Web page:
# Squared deviations

{{#invoke:see also|seealso}} In probability theory and statistics, the definition of variance is either the expected value (when considering a theoretical distribution), or average value (for actual experimental data), of squared deviations from the mean. Computations for analysis of variance involve the partitioning of a sum of squared deviations. An understanding of the complex computations involved is greatly enhanced by a detailed study of the statistical value:

$\operatorname {E} (X^{2}).$ $\sigma ^{2}=\operatorname {E} (X^{2})-\mu ^{2}$ Therefore

$\operatorname {E} (X^{2})=\sigma ^{2}+\mu ^{2}.$ From the above, the following are easily derived:

$\operatorname {E} \left(\sum \left(X^{2}\right)\right)=n\sigma ^{2}+n\mu ^{2}$ $\operatorname {E} \left(\left(\sum X\right)^{2}\right)=n\sigma ^{2}+n^{2}\mu ^{2}$ ## Sample variance

{{#invoke:main|main}} The sum of squared deviations needed to calculate sample variance (before deciding whether to divide by n or n − 1) is most easily calculated as

$S=\sum x^{2}-{\frac {\left(\sum x\right)^{2}}{n}}$ From the two derived expectations above the expected value of this sum is

$\operatorname {E} (S)=n\sigma ^{2}+n\mu ^{2}-{\frac {n\sigma ^{2}+n^{2}\mu ^{2}}{n}}$ which implies

$\operatorname {E} (S)=(n-1)\sigma ^{2}.$ This effectively proves the use of the divisor n − 1 in the calculation of an unbiased sample estimate of σ2.

## Partition — analysis of variance

In the situation where data is available for k different treatment groups having size ni where i varies from 1 to k, then it is assumed that the expected mean of each group is

$\operatorname {E} (\mu _{i})=\mu +T_{i}$ and the variance of each treatment group is unchanged from the population variance $\sigma ^{2}$ .

Under the Null Hypothesis that the treatments have no effect, then each of the $T_{i}$ will be zero.

It is now possible to calculate three sums of squares:

Individual
$I=\sum x^{2}$ $\operatorname {E} (I)=n\sigma ^{2}+n\mu ^{2}$ Treatments
$T=\sum _{i=1}^{k}\left(\left(\sum x\right)^{2}/n_{i}\right)$ $\operatorname {E} (T)=k\sigma ^{2}+\sum _{i=1}^{k}n_{i}(\mu +T_{i})^{2}$ $\operatorname {E} (T)=k\sigma ^{2}+n\mu ^{2}+2\mu \sum _{i=1}^{k}(n_{i}T_{i})+\sum _{i=1}^{k}n_{i}(T_{i})^{2}$ Under the null hypothesis that the treatments cause no differences and all the $T_{i}$ are zero, the expectation simplifies to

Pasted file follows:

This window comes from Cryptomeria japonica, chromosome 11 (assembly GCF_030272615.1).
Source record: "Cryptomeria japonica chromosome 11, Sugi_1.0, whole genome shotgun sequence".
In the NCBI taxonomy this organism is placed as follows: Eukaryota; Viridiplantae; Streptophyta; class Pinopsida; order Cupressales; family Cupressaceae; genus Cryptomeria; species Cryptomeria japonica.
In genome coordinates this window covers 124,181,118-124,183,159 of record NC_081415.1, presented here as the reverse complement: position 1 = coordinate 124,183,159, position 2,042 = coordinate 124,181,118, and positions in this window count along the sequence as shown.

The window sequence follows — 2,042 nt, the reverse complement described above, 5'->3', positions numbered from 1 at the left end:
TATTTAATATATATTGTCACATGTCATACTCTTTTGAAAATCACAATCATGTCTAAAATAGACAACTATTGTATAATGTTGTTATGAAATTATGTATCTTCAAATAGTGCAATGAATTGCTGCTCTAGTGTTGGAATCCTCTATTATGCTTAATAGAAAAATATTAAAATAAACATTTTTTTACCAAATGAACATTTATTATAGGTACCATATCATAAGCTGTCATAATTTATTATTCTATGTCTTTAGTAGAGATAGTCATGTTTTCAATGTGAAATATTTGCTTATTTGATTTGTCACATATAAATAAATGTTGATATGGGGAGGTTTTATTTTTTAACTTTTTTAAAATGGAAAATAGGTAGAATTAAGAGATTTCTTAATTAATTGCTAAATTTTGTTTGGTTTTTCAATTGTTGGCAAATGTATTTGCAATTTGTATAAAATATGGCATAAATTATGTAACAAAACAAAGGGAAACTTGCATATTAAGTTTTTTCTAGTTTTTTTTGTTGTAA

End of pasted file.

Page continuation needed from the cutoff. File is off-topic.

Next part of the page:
$\operatorname {E} (T)=k\sigma ^{2}+n\mu ^{2}.$ Combination
$C=\left(\sum x\right)^{2}/n$ $\operatorname {E} (C)=\sigma ^{2}+n\mu ^{2}$ ### Sums of squared deviations

Under the null hypothesis, the difference of any pair of I, T, and C does not contain any dependency on $\mu$ , only $\sigma ^{2}$ .

$\operatorname {E} (I-C)=(n-1)\sigma ^{2}$ total squared deviations aka total sum of squares
$\operatorname {E} (T-C)=(k-1)\sigma ^{2}$ treatment squared deviations aka explained sum of squares
$\operatorname {E} (I-T)=(n-k)\sigma ^{2}$ residual squared deviations aka residual sum of squares

The constants (n − 1), (k − 1), and (n − k) are normally referred to as the number of degrees of freedom.

### Example

In a very simple example, 5 observations arise from two treatments. The first treatment gives three values 1, 2, and 3, and the second treatment gives two values 4, and 6.

$I={\frac {1^{2}}{1}}+{\frac {2^{2}}{1}}+{\frac {3^{2}}{1}}+{\frac {4^{2}}{1}}+{\frac {6^{2}}{1}}=66$ $T={\frac {(1+2+3)^{2}}{3}}+{\frac {(4+6)^{2}}{2}}=12+50=62$ $C={\frac {(1+2+3+4+6)^{2}}{5}}=256/5=51.2$ Giving

Total squared deviations = 66 − 51.2 = 14.8 with 4 degrees of freedom.
Treatment squared deviations = 62 − 51.2 = 10.8 with 1 degree of freedom.
Residual squared deviations = 66 − 62 = 4 with 3 degrees of freedom.

## Two-way analysis of variance

The following hypothetical example gives the yields of 15 plants subject to two different environmental variations, and three different fertilisers.

Extra CO2 Extra humidity
No fertiliser 7, 2, 1 7, 6
Nitrate 11, 6 10, 7, 3
Phosphate 5, 3, 4 11, 4

Five sums of squares are calculated:

Finally, the sums of squared deviations required for the analysis of variance can be calculated.

Factor Sum $\sigma ^{2}$ Total Environment Fertiliser Fertiliser × Environment Residual
Individual 641 15 1 1
Fertiliser × Environment 556.1667 6 1 −1
Fertiliser 525.4 3 1 −1
Environment 519.2679 2 1 −1
Composite 504.6 1 −1 −1 −1 1
Squared deviations 136.4 14.668 20.8 16.099 84.833
Degrees of freedom 14 1 2 2 9